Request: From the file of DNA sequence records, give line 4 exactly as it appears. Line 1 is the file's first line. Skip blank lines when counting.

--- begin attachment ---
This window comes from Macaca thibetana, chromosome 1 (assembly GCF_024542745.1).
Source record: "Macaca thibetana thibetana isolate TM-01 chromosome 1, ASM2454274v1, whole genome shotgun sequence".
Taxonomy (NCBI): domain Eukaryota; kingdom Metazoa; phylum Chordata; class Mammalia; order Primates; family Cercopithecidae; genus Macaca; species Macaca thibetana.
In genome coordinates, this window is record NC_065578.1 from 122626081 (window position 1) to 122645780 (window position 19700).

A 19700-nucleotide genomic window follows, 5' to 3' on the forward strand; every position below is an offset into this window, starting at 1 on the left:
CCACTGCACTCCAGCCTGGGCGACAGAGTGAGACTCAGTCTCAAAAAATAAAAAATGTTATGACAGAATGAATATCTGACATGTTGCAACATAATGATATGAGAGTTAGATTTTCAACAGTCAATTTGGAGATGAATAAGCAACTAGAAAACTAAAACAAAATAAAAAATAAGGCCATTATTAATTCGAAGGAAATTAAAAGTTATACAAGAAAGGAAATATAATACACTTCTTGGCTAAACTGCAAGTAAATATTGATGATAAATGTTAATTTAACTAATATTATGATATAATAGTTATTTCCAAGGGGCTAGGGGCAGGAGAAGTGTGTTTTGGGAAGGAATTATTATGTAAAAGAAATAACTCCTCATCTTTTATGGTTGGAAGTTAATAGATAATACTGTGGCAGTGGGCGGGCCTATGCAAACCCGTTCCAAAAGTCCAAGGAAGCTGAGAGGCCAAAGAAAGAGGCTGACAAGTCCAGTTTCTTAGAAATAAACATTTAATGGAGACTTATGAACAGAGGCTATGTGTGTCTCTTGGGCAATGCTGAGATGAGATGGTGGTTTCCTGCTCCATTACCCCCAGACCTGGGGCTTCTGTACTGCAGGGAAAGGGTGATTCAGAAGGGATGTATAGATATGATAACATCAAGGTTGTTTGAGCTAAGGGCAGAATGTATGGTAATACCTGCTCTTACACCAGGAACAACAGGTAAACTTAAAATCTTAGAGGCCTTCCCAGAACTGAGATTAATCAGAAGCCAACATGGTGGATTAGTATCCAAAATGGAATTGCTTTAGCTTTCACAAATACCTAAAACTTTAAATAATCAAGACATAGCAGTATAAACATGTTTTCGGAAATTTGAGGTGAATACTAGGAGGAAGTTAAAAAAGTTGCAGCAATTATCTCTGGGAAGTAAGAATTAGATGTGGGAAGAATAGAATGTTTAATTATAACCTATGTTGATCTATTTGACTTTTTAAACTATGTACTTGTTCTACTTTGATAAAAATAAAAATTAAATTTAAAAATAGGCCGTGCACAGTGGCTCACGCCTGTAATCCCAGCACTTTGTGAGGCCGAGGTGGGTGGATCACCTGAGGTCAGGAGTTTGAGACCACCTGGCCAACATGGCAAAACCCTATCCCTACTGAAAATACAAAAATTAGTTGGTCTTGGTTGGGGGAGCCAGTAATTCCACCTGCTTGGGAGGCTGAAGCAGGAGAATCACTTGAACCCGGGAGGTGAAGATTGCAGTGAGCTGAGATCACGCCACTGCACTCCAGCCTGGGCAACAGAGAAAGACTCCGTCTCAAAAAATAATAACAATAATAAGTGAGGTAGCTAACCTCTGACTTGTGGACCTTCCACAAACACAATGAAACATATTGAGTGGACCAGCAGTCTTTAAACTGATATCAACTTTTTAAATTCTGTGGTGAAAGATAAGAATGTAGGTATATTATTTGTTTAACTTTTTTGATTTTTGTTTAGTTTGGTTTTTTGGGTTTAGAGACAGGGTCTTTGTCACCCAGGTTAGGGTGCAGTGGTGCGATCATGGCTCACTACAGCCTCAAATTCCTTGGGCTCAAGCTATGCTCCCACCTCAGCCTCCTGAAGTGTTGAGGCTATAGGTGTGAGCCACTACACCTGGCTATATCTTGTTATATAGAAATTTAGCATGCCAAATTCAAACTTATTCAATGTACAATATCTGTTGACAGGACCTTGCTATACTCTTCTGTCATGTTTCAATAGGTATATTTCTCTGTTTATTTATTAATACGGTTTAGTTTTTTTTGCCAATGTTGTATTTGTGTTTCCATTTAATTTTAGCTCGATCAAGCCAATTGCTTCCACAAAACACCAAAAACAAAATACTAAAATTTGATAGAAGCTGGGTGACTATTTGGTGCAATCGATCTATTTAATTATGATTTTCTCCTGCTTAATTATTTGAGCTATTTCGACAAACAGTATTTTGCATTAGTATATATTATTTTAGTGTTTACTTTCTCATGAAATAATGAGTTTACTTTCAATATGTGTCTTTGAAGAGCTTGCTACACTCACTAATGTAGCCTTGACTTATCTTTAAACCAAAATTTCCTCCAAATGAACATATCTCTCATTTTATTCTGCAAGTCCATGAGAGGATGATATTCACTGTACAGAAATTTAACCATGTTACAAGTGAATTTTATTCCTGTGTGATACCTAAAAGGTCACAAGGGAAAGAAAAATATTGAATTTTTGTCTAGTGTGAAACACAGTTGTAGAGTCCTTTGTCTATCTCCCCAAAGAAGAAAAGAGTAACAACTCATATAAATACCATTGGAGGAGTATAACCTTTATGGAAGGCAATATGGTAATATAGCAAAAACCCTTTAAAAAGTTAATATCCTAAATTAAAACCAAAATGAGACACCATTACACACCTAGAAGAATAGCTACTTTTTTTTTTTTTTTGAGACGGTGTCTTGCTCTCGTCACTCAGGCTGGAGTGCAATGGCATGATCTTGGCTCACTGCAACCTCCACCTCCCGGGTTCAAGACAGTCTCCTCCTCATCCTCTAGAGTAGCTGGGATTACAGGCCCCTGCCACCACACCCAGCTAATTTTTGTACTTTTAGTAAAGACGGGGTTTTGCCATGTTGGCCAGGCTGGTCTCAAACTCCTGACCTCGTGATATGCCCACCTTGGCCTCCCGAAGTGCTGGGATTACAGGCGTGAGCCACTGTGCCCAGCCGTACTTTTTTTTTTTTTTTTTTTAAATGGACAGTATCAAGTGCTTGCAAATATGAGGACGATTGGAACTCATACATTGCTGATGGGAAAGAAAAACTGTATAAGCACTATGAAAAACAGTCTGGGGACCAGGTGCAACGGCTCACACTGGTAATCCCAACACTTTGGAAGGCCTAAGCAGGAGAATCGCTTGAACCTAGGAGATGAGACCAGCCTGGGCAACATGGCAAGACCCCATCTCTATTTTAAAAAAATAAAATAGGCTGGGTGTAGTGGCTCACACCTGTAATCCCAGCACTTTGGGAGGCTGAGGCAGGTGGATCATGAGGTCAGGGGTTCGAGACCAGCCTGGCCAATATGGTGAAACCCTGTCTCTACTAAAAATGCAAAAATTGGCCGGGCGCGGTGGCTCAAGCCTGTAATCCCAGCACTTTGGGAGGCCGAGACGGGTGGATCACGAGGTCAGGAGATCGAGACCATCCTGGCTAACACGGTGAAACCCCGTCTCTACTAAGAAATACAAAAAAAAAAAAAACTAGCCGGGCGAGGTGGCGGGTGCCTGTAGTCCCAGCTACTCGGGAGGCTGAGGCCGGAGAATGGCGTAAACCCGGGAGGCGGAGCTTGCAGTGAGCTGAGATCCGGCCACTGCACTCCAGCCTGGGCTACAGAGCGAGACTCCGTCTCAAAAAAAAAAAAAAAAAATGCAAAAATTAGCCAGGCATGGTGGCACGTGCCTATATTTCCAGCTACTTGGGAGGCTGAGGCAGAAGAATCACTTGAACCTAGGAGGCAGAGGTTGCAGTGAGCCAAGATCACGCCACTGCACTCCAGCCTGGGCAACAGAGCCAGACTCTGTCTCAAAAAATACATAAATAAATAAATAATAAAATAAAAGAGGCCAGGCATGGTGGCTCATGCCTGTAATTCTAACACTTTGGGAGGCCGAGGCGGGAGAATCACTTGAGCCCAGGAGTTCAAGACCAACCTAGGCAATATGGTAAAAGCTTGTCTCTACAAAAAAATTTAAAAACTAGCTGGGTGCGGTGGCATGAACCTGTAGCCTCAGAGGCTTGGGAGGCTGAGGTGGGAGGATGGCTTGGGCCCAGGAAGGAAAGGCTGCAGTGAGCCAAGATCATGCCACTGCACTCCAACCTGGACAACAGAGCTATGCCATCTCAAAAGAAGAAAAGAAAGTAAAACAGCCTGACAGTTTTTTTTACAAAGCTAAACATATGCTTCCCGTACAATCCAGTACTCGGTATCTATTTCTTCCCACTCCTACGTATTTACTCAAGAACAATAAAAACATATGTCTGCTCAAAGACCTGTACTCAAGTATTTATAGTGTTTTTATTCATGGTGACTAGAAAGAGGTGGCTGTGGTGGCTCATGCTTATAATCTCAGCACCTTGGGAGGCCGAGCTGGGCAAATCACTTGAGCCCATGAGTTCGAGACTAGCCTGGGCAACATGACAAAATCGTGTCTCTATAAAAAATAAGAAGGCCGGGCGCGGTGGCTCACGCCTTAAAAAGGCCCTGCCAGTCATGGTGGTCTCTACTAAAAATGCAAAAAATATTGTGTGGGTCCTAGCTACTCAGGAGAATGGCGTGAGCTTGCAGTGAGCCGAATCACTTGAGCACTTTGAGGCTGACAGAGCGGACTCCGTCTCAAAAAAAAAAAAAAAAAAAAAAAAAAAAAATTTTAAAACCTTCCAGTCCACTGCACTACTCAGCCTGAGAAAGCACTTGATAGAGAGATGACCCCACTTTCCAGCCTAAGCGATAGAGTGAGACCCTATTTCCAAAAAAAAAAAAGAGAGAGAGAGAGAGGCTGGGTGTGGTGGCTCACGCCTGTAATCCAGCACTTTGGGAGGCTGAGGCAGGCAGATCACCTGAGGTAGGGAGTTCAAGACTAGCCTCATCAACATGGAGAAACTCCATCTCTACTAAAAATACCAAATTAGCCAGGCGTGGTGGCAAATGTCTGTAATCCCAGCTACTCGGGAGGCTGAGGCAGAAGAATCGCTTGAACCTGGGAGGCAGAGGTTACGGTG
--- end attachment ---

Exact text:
In genome coordinates, this window is record NC_065578.1 from 122626081 (window position 1) to 122645780 (window position 19700).